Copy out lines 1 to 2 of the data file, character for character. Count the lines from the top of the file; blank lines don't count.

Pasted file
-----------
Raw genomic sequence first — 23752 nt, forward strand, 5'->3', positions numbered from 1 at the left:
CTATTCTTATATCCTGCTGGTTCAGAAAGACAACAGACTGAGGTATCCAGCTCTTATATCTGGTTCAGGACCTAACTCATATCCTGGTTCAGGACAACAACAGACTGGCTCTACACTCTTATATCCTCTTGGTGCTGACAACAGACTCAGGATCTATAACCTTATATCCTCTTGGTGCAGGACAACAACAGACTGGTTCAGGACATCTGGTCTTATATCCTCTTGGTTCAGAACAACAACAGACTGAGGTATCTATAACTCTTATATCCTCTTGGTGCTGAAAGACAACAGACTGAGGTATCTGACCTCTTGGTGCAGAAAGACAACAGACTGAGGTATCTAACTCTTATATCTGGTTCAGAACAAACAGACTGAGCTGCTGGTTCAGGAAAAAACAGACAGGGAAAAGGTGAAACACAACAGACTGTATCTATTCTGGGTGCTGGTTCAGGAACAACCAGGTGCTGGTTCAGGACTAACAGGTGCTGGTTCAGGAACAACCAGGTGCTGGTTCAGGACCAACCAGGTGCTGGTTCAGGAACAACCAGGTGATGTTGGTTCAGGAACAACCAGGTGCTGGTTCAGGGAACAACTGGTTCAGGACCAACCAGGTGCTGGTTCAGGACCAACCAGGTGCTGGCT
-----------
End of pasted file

Raw genomic sequence first — 23752 nt, forward strand, 5'->3', positions numbered from 1 at the left:
CTATTCTTATATCCTGCTGGTTCAGAAAGACAACAGACTGAGGTATCCAGCTCTTATATCTGGTTCAGGACCTAACTCATATCCTGGTTCAGGACAACAACAGACTGGCTCTACACTCTTATATCCTCTTGGTGCTGACAACAGACTCAGGATCTATAACCTTATATCCTCTTGGTGCAGGACAACAACAGACTGGTTCAGGACATCTGGTCTTATATCCTCTTGGTTCAGAACAACAACAGACTGAGGTATCTATAACTCTTATATCCTCTTGGTGCTGAAAGACAACAGACTGAGGTATCTGACCTCTTGGTGCAGAAAGACAACAGACTGAGGTATCTAACTCTTATATCTGGTTCAGAACAAACAGACTGAGCTGCTGGTTCAGGAAAAAACAGACAGGGAAAAGGTGAAACACAACAGACTGTATCTATTCTGGGTGCTGGTTCAGGAACAACCAGGTGCTGGTTCAGGACTAACAGGTGCTGGTTCAGGAACAACCAGGTGCTGGTTCAGGACCAACCAGGTGCTGGTTCAGGAACAACCAGGTGATGTTGGTTCAGGAACAACCAGGTGCTGGTTCAGGGAACAACTGGTTCAGGACCAACCAGGTGCTGGTTCAGGACCAACCAGGTGCTGGCT